Mountaingdad and I began our morning with a group of others from our county to form the core group of Preserve Giles County to oppose and fight the proposed pipeline. We met for two hours, introduced ourselves and I found that this made me very emotional as we each spent about 5 minutes giving our name and why we were there. It was the first time I have introduced myself to these people and talking about the fact that I was born here, my grandfather was born here and though I grew up in the eastern coastal Virginia, retired here. That our home is a labor of love, Son 1 spending two years of his life doing carpentry and stone work on our house. I installing wood siding, beadboard, cedar and doing flooring and baseboards. That we are invested financially, physically and emotionally in the home we built. The meeting was productive and will move on to a point where we feel we are fighting as a group, not as individuals with a common goal.
The disappointment came when I realized that of the 5 1/2 quarts of broth that I made with the turkey carcass, even though they were chilled overnight in the refrigerator with plenty of head room in wide mouth jars, all 4 that I put in the freezer, broke the jars and all 4 quarts of turkey broth are ruined. The remaining quart and a half were used to make gravy for turkey we have eaten since Thanksgiving. To try to salve a disaster, the remnants of the thighs and the meatier parts of the wings that weren’t really done enough to suit me are currently simmering in another 3 quarts of water. The meat will be made into pot pies and casseroles, the broth frozen in vacuum sealing bags this time for use in soups and future gravies.
The delicious surprise came just a few minutes ago as I went to collect eggs and do a quick survey of the garden plot after last week’s 20 something degrees and the wet snow. The row cover over the garlic had blown free from one end and I wanted to re-secure it. There was kale that had perked back up, not a lot, but certainly enough for a meal, maybe my favorite African Chicken with Hot Greens. And a berry bucket of turnips that weren’t large enough to harvest a few weeks ago. I’ll bet they are as sweet as honey after last week. We will enjoy them within the next day or two as well. The chard is gone, the wormy cabbages went to the chooks with the turnip tops that were too wilted to try to cook. With any luck, we will get one or two more meals of kale, then I guess it too will be pulled for the chickens or heavily mulched with hay for maybe some spring regrowth.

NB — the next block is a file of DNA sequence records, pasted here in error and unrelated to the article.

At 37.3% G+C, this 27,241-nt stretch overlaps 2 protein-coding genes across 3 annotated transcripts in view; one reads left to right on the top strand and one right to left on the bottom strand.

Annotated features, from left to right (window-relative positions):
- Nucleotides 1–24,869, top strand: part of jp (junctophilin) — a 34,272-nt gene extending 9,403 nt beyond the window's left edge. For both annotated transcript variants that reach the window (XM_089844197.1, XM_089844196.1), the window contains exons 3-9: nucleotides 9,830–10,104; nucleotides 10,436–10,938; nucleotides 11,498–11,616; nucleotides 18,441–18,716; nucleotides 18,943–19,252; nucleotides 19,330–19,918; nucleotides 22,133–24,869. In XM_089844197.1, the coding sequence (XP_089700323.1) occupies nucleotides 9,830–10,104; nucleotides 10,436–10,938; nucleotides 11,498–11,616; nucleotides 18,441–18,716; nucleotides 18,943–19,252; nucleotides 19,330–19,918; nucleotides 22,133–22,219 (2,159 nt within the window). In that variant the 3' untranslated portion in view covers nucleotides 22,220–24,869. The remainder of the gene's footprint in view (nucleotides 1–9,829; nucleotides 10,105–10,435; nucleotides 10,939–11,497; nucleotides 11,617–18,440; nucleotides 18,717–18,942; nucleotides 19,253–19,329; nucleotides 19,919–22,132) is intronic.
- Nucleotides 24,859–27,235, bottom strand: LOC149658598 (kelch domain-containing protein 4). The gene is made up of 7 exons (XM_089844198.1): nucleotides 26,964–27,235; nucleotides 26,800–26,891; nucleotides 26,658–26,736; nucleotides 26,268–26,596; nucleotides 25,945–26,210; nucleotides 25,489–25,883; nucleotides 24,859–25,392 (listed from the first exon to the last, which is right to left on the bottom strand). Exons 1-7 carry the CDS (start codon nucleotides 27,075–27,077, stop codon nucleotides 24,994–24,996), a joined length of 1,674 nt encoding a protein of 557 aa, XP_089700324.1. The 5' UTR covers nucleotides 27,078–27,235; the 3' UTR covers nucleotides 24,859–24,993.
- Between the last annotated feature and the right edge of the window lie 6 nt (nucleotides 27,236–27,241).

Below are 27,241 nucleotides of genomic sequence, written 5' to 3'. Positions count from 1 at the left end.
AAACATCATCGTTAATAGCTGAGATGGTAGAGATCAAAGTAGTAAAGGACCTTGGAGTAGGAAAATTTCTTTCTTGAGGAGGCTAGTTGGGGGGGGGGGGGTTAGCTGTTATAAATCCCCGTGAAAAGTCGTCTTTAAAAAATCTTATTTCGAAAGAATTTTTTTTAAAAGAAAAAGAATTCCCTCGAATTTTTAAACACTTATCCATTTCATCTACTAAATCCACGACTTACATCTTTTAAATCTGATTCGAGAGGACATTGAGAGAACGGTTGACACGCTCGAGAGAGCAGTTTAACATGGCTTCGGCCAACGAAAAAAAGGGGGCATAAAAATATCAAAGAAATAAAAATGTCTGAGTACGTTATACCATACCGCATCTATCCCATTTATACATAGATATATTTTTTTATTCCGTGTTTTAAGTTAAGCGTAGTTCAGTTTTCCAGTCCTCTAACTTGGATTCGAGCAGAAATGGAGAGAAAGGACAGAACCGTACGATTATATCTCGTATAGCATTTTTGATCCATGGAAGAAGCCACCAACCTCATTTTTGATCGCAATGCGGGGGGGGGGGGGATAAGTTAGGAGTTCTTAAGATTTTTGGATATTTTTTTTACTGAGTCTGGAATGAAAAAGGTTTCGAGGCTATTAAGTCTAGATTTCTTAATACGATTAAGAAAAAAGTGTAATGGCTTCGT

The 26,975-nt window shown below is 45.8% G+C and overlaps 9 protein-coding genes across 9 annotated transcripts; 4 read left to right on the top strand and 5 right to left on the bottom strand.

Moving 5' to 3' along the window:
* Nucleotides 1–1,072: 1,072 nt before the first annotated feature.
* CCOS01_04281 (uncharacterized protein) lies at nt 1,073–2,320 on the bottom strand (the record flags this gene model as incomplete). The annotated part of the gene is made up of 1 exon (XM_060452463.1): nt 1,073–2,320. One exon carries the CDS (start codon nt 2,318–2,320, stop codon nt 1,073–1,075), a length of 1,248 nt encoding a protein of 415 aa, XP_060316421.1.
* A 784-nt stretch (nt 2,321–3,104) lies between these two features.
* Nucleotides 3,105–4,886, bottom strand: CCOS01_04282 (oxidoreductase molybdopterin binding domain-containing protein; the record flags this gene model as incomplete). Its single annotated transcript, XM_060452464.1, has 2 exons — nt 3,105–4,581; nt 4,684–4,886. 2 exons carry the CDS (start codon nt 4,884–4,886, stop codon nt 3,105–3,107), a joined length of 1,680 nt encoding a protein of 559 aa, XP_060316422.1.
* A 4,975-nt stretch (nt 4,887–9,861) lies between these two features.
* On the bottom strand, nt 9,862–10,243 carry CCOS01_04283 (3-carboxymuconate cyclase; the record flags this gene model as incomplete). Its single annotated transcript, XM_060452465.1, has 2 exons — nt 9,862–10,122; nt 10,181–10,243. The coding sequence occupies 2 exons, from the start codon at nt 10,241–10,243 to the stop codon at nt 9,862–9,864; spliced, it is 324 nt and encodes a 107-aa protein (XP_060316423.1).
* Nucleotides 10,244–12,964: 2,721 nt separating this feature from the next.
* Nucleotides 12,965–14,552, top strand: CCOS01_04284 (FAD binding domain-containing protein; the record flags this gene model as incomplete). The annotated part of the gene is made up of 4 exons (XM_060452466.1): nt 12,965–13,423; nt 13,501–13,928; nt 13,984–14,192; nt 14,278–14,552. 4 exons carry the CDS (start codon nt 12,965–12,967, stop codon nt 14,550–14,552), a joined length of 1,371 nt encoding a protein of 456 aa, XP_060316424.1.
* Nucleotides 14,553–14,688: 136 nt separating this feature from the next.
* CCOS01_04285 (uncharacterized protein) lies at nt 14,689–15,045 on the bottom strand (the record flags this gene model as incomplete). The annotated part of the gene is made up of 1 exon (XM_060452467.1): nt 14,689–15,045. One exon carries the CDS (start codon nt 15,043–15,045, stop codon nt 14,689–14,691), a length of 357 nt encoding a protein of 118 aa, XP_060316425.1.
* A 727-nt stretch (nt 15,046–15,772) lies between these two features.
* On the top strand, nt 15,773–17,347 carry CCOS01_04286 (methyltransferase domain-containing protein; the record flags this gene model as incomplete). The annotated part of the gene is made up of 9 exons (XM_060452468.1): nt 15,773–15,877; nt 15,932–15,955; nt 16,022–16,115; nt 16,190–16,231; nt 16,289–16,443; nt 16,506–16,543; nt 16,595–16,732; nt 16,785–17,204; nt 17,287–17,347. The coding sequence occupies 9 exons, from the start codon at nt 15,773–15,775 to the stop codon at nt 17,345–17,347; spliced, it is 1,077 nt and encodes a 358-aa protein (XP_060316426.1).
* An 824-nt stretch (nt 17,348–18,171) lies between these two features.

The chooks laid just enough eggs while the kids were here to provide us with a delicious breakfast each morning and to make the pumpkin pies. Yesterday there were only 3 and today 6. It seems that the dozen hens are not really going to be laying enough for me to sell many this winter, but should keep us fulfilled.
Love our life on our mountain farm.